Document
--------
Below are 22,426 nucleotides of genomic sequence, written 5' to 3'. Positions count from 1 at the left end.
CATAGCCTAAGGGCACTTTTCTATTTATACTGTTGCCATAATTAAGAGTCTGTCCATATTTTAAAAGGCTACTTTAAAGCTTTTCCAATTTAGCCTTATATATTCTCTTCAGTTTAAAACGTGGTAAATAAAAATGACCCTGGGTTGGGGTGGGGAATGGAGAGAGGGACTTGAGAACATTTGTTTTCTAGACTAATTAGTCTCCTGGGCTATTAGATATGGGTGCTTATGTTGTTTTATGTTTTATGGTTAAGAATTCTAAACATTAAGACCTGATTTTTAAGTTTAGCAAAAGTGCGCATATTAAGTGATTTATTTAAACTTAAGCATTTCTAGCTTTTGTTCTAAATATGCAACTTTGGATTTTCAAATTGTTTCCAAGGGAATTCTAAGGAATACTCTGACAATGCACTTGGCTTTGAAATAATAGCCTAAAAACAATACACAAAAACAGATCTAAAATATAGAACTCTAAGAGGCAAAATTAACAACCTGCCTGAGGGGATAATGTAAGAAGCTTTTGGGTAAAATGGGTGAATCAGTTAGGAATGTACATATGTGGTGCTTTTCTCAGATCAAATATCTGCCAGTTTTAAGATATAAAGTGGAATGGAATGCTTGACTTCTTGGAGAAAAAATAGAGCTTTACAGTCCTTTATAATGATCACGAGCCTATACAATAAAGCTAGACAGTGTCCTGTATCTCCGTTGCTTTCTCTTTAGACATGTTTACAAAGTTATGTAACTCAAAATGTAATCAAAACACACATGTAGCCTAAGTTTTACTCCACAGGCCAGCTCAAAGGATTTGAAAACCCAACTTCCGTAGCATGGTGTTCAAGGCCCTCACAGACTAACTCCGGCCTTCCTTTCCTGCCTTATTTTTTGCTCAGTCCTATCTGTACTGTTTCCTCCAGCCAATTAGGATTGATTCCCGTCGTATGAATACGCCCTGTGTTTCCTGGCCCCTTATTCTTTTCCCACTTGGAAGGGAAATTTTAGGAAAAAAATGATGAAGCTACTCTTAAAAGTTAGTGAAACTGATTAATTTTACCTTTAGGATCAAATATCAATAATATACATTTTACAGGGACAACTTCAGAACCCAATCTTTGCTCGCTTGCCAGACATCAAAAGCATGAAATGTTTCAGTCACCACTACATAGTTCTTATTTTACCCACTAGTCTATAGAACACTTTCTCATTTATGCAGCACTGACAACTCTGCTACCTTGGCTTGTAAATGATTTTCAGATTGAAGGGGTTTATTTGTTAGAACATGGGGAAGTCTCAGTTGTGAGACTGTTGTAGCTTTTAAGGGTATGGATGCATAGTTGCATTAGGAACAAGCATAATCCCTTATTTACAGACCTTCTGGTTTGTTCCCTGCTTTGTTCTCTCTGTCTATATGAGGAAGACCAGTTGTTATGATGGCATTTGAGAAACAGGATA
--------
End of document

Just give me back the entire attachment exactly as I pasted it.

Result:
Below are 22,426 nucleotides of genomic sequence, written 5' to 3'. Positions count from 1 at the left end.
CATAGCCTAAGGGCACTTTTCTATTTATACTGTTGCCATAATTAAGAGTCTGTCCATATTTTAAAAGGCTACTTTAAAGCTTTTCCAATTTAGCCTTATATATTCTCTTCAGTTTAAAACGTGGTAAATAAAAATGACCCTGGGTTGGGGTGGGGAATGGAGAGAGGGACTTGAGAACATTTGTTTTCTAGACTAATTAGTCTCCTGGGCTATTAGATATGGGTGCTTATGTTGTTTTATGTTTTATGGTTAAGAATTCTAAACATTAAGACCTGATTTTTAAGTTTAGCAAAAGTGCGCATATTAAGTGATTTATTTAAACTTAAGCATTTCTAGCTTTTGTTCTAAATATGCAACTTTGGATTTTCAAATTGTTTCCAAGGGAATTCTAAGGAATACTCTGACAATGCACTTGGCTTTGAAATAATAGCCTAAAAACAATACACAAAAACAGATCTAAAATATAGAACTCTAAGAGGCAAAATTAACAACCTGCCTGAGGGGATAATGTAAGAAGCTTTTGGGTAAAATGGGTGAATCAGTTAGGAATGTACATATGTGGTGCTTTTCTCAGATCAAATATCTGCCAGTTTTAAGATATAAAGTGGAATGGAATGCTTGACTTCTTGGAGAAAAAATAGAGCTTTACAGTCCTTTATAATGATCACGAGCCTATACAATAAAGCTAGACAGTGTCCTGTATCTCCGTTGCTTTCTCTTTAGACATGTTTACAAAGTTATGTAACTCAAAATGTAATCAAAACACACATGTAGCCTAAGTTTTACTCCACAGGCCAGCTCAAAGGATTTGAAAACCCAACTTCCGTAGCATGGTGTTCAAGGCCCTCACAGACTAACTCCGGCCTTCCTTTCCTGCCTTATTTTTTGCTCAGTCCTATCTGTACTGTTTCCTCCAGCCAATTAGGATTGATTCCCGTCGTATGAATACGCCCTGTGTTTCCTGGCCCCTTATTCTTTTCCCACTTGGAAGGGAAATTTTAGGAAAAAAATGATGAAGCTACTCTTAAAAGTTAGTGAAACTGATTAATTTTACCTTTAGGATCAAATATCAATAATATACATTTTACAGGGACAACTTCAGAACCCAATCTTTGCTCGCTTGCCAGACATCAAAAGCATGAAATGTTTCAGTCACCACTACATAGTTCTTATTTTACCCACTAGTCTATAGAACACTTTCTCATTTATGCAGCACTGACAACTCTGCTACCTTGGCTTGTAAATGATTTTCAGATTGAAGGGGTTTATTTGTTAGAACATGGGGAAGTCTCAGTTGTGAGACTGTTGTAGCTTTTAAGGGTATGGATGCATAGTTGCATTAGGAACAAGCATAATCCCTTATTTACAGACCTTCTGGTTTGTTCCCTGCTTTGTTCTCTCTGTCTATATGAGGAAGACCAGTTGTTATGATGGCATTTGAGAAACAGGATA